Dickens had it right. Nothing changes, everything changes. Any slice of history, however dark or enlightened, would be worth living in. In fact, given the immensity of human experience, you can pick any moment, past or future, and be absolutely sure that in that drop of the river of time that good and bad coexist. Someone was happy and someone was sad. Someone was dying and someone was being born. Someone was in the heaven of ecstasy, someone was in the depths of despair. Indeed, these spectra exist within the confines of one human life.

I was inspired to write tonight by one of my favorite pieces of music; the one that got me through endless nights of study in college; the one that centers me, plunges me into the most profound depths of thought; the one that I would love to have sung at my funeral (impractical as that would probably be); and the one that itself is so deeply associated with death: Mozart’s Requiem. Mozart himself died after composing it. Kubrick used it in his last film, one obsessed with death. A requiem is, by very definition, a hymn for the dead. Hey, if it’s good enough for Chopin, it’s good enough for me.

I can see the benefit of living past this century, and I can see the drawback of living through it. I cherish every breath that I take, but I also plan to embrace death, and the great unknown that follows it. Kill me in the next second or prop up my mortal frame until doomsday; either way I shall be content. Then again, who wants to inhabit this plane forever? Even as humanity matures, even with all there is to see, wouldn’t you at some point grow weary of being human? I know some will read this and think, “I already am.”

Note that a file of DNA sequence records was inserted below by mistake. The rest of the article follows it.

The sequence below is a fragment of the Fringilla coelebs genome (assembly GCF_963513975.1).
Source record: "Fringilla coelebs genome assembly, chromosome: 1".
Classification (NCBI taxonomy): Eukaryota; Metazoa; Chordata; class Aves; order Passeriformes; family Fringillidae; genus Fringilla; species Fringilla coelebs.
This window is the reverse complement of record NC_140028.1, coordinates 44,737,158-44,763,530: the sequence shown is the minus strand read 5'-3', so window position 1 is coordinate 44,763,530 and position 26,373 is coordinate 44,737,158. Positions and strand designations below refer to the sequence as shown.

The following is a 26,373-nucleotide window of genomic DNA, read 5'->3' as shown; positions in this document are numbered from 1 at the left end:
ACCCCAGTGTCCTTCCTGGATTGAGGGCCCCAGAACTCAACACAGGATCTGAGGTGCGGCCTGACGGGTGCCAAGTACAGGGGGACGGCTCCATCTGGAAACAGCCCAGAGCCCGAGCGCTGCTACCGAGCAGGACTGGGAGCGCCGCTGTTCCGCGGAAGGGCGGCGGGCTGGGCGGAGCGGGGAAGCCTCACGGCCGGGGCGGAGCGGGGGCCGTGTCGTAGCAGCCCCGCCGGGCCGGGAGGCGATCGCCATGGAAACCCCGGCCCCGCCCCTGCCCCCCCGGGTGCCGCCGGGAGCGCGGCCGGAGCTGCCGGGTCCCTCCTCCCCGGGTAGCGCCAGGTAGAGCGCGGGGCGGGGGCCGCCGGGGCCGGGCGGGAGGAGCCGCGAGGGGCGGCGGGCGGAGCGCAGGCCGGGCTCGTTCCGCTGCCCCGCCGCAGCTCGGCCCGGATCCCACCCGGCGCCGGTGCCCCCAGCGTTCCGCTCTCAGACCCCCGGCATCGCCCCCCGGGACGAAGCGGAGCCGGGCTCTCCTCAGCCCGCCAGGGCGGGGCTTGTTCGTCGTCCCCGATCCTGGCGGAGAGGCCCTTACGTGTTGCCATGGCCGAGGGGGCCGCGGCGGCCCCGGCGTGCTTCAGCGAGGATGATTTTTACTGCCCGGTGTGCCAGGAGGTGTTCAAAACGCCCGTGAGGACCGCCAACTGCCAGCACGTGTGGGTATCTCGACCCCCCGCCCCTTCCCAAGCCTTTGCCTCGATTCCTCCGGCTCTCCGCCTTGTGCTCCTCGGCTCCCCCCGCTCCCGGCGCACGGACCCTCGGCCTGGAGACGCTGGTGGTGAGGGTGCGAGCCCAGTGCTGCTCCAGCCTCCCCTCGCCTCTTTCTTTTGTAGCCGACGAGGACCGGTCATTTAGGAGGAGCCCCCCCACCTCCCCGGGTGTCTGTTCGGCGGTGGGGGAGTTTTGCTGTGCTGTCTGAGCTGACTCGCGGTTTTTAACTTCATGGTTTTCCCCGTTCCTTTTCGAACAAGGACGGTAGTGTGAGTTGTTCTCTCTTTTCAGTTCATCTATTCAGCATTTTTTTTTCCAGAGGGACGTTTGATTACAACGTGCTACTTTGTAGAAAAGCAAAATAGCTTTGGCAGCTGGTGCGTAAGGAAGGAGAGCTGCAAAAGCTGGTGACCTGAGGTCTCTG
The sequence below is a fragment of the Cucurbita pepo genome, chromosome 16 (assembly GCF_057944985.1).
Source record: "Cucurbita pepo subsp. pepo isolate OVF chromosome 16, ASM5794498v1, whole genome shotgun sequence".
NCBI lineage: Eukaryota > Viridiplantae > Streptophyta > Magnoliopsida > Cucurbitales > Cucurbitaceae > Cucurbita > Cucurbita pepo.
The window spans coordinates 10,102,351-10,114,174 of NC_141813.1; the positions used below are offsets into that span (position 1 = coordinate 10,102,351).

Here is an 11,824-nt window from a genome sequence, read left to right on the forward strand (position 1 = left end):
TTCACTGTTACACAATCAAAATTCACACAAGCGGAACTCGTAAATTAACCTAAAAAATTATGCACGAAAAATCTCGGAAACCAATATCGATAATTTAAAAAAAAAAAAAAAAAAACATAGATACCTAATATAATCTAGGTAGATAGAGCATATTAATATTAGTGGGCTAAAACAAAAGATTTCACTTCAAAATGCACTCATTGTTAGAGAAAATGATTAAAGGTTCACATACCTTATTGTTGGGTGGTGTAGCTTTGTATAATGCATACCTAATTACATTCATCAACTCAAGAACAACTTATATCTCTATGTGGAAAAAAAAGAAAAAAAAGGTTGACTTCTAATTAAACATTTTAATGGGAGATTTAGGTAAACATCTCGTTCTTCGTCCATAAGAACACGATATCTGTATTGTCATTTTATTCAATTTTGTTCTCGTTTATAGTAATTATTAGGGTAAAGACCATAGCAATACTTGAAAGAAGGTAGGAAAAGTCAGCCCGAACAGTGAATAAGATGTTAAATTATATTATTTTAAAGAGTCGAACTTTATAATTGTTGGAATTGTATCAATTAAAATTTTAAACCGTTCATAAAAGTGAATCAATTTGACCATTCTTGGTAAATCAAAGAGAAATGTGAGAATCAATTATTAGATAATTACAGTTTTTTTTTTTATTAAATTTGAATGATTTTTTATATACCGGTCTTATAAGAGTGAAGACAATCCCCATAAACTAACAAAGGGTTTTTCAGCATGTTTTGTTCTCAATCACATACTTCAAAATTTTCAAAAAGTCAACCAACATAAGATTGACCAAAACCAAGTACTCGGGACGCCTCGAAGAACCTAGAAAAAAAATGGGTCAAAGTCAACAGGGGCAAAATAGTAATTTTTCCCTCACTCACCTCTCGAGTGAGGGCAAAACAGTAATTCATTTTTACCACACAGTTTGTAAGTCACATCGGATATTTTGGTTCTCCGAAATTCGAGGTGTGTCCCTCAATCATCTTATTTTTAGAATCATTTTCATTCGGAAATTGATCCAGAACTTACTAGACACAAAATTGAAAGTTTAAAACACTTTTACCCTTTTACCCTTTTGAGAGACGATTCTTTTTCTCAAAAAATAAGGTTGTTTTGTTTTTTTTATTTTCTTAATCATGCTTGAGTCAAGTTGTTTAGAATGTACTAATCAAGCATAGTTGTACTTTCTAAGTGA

Though improbable, this century may yield a master capable of creating beauty and distilling the essence of life and death as magnificently as Mozart. Wouldn’t that be worth sticking around to see? Nonetheless, I sometimes wonder if I’m not diluting the Requiem’s meaning by abusing technology’s gift of being able to listen to it whenever I please. Surely it was more potent, surely it had more meaning to the person who heard it only once in a lifetime, issuing forth from behind the black of a velvet curtain rather than that of a paper cone. Still, there is something to be said for this age. One could safely argue that recording and reproducing music has brought its enriching effects to a much greater audience, and expanded the scope of its influence. I’ve heard more types of music, and a larger number of deeply moving pieces, than Mozart ever did. At least with his ears. Then again, he was Mozart.

All this, like anything I write, is to say that I’m happy to be alive. I’m glad that humans die. I appreciate suffering, tests and growth. I delight in beauty, joy and love.  I’m content to live in this age, just like I would have been in any other. But I’m excited to see what the future holds. As those now dead were, and as they not yet born will be after I die. Come on, 21st century, you started with a bang. Let’s see what you got.